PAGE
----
"Far too little progress ... Far too slow and hesitant ... strong disappointment..."
Did the U.S. blink? In the government's much-anticipated Report to Congress on International Economic and Exchange Rate Policies, released late Wednesday afternoon, the Treasury Department pursed its lips, scolded and shook its head sadly with great dismay. But it could not, would not, screw up the courage to label China a currency "manipulator."
Many economists and representatives of the U.S. manufacturing sector believe that China is unfairly keeping the value of the yuan low to make Chinese exports more attractive. "In the final analysis, however, the Treasury Department is unable to determine, from the evidence at hand, that China's foreign exchange system was operated during the last half of 2005 for the purpose (i.e., with the intent) of preventing adjustments in China's balance of payments or gaining China an unfair competitive advantage in international trade."
Let's put aside for the moment the question of whether China really is a manipulator. This is not a case where Treasury Secretary John Snow actually weighed the evidence and made what he thinks was the correct decision, purely on economic grounds. This is a case where the Bush administration decided that the drawbacks to labeling China a currency manipulator, such as pissing off its No. 1 trade partner and U.N. Security Council member, outweighed the domestic political benefits. (The report hadn't been released for 15 minutes before Kevin Kearns, the president of the U.S. Business and Industry Council, was lambasting it: "By failing to take forceful action on Chinese currency manipulation, the Bush administration in effect is opting for the economic development of China over that of the United States. If President Bush, Secretary Snow, and individual members of the U.S. Congress want to favor Chinese interests over American, they should seek office in Beijing.")
So in that sense the U.S. did lose this game of chicken. Protectionist sentiment in Congress is likely to increase, and the wishy-washy language of the report is certain to do nothing for the president's continually plummeting poll numbers.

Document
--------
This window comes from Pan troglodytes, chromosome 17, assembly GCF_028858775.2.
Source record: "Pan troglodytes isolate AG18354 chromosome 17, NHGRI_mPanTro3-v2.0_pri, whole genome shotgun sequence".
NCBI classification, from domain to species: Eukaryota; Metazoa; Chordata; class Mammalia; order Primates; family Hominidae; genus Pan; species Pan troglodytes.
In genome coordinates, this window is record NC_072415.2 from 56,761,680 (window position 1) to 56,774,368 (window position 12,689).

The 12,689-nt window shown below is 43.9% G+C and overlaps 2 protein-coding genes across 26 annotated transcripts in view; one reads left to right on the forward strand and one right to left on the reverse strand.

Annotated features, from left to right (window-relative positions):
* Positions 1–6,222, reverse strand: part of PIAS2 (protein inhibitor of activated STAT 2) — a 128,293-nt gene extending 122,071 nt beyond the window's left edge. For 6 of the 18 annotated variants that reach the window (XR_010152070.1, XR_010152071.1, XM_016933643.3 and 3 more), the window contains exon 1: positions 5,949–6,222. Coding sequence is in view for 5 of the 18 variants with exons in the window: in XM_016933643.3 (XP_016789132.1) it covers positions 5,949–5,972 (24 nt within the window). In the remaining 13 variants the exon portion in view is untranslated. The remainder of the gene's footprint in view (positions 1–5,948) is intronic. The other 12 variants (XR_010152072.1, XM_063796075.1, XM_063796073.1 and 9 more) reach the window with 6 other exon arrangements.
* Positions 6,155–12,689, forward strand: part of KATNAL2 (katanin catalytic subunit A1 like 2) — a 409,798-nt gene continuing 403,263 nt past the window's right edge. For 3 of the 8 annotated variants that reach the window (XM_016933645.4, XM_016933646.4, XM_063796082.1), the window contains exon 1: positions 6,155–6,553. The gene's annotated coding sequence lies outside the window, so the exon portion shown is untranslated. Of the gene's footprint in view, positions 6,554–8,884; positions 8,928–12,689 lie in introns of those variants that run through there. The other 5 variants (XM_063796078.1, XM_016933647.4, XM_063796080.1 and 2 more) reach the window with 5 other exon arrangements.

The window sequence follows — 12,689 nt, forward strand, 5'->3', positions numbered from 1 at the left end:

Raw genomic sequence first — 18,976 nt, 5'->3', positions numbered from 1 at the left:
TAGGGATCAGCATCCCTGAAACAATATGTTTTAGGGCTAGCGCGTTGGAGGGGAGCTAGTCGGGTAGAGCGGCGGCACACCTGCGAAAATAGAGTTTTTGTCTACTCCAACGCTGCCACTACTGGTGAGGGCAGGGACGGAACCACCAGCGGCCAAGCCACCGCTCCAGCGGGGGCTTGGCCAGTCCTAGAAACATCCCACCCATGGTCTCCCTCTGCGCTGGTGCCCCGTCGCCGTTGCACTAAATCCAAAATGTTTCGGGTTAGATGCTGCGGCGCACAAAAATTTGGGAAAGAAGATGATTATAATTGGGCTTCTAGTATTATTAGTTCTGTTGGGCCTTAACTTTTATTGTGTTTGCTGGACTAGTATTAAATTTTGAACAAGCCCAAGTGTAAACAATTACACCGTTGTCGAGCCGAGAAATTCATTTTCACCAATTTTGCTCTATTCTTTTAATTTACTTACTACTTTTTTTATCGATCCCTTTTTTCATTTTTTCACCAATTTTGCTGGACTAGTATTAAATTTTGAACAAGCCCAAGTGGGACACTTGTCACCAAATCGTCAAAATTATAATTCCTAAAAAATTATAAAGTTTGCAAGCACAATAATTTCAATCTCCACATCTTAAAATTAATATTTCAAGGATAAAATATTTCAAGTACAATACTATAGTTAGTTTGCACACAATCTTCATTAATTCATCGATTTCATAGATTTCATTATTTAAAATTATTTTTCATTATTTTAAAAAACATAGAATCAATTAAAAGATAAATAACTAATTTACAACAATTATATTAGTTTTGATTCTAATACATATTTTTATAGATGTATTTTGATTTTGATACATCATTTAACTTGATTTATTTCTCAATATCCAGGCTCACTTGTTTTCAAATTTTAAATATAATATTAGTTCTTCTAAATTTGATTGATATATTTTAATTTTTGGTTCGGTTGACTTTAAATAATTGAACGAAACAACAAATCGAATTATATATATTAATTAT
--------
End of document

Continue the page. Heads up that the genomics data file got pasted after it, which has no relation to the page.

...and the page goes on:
But, loath as we are here to give the current administration the benefit of the doubt, ever, it is worth noting that China did start the process of allowing the yuan to rise last summer. It hasn't risen very fast, but China's leaders have been saying all the right things about their future plans for the economy, and have been proceeding, slowly but surely, to introduce one structural reform after another. If one is to take them at face value, which Snow desperately wants us to do, then a little patience might be in order. Not to mention that two different Nobel Prize-winning economists, Joseph Stiglitz and Robert Mundell, have both advised China not to give in to U.S. pressure, on the grounds that a strong yuan could cause serious economic problems, not just for China, but for all of Asia.
In the absence of absolute certainty on what the correct strategy for China should be, How the World Works is going to have some fun imagining the shoe on the other foot. The Treasury report takes quite the schoolmarm tone in explaining to China exactly what it should and should not be doing. What, one wonders, would a similar Chinese analysis of the U.S. economy look like? Might it express dismay at the ballooning federal deficit fueled by Bush's brilliant strategy of simultaneously cutting taxes and boosting spending? Might it wonder whether it makes any economic or political sense to commit oneself to global trade policies that put huge pressures on American workers, without providing a safety net anywhere near robust enough to compensate those who lose out from such policies? Might it question whether saber-rattling at Iran is a smart geopolitical move, given the already extremely jittery oil markets?
Or might it, in a most un-Chinese way, simply be blunt? Get your own house in order, Mr. Bush, before you tell us what to do.